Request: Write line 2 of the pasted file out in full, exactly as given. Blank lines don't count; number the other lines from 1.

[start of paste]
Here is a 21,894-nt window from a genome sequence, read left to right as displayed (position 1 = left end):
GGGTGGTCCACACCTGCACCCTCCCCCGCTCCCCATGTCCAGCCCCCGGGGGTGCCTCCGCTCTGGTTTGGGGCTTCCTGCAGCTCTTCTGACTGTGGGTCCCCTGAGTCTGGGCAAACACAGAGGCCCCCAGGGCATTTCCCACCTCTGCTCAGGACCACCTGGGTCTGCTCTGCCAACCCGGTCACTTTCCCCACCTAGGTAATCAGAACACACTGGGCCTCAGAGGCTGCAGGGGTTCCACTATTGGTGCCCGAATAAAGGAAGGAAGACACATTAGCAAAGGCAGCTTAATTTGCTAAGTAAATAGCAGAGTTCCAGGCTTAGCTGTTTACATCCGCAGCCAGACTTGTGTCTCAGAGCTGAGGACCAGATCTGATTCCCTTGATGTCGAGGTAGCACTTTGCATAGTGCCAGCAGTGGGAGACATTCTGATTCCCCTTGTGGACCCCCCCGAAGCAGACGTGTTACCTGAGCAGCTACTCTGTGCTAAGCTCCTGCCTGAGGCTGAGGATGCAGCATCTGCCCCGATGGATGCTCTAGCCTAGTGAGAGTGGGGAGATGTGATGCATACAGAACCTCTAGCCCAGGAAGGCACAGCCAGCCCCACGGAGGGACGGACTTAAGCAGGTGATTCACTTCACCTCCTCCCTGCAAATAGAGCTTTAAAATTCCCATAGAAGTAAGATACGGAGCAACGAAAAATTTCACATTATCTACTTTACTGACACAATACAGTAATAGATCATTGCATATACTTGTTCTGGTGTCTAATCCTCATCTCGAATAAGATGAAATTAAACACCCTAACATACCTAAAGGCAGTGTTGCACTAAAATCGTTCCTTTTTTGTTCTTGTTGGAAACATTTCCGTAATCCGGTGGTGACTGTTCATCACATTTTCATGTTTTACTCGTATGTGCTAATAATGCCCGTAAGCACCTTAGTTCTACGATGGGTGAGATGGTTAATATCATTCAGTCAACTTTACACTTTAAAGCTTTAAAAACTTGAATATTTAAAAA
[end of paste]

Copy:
GGGTGGTCCACACCTGCACCCTCCCCCGCTCCCCATGTCCAGCCCCCGGGGGTGCCTCCGCTCTGGTTTGGGGCTTCCTGCAGCTCTTCTGACTGTGGGTCCCCTGAGTCTGGGCAAACACAGAGGCCCCCAGGGCATTTCCCACCTCTGCTCAGGACCACCTGGGTCTGCTCTGCCAACCCGGTCACTTTCCCCACCTAGGTAATCAGAACACACTGGGCCTCAGAGGCTGCAGGGGTTCCACTATTGGTGCCCGAATAAAGGAAGGAAGACACATTAGCAAAGGCAGCTTAATTTGCTAAGTAAATAGCAGAGTTCCAGGCTTAGCTGTTTACATCCGCAGCCAGACTTGTGTCTCAGAGCTGAGGACCAGATCTGATTCCCTTGATGTCGAGGTAGCACTTTGCATAGTGCCAGCAGTGGGAGACATTCTGATTCCCCTTGTGGACCCCCCCGAAGCAGACGTGTTACCTGAGCAGCTACTCTGTGCTAAGCTCCTGCCTGAGGCTGAGGATGCAGCATCTGCCCCGATGGATGCTCTAGCCTAGTGAGAGTGGGGAGATGTGATGCATACAGAACCTCTAGCCCAGGAAGGCACAGCCAGCCCCACGGAGGGACGGACTTAAGCAGGTGATTCACTTCACCTCCTCCCTGCAAATAGAGCTTTAAAATTCCCATAGAAGTAAGATACGGAGCAACGAAAAATTTCACATTATCTACTTTACTGACACAATACAGTAATAGATCATTGCATATACTTGTTCTGGTGTCTAATCCTCATCTCGAATAAGATGAAATTAAACACCCTAACATACCTAAAGGCAGTGTTGCACTAAAATCGTTCCTTTTTTGTTCTTGTTGGAAACATTTCCGTAATCCGGTGGTGACTGTTCATCACATTTTCATGTTTTACTCGTATGTGCTAATAATGCCCGTAAGCACCTTAGTTCTACGATGGGTGAGATGGTTAATATCATTCAGTCAACTTTACACTTTAAAGCTTTAAAAACTTGAATATTTAAAAA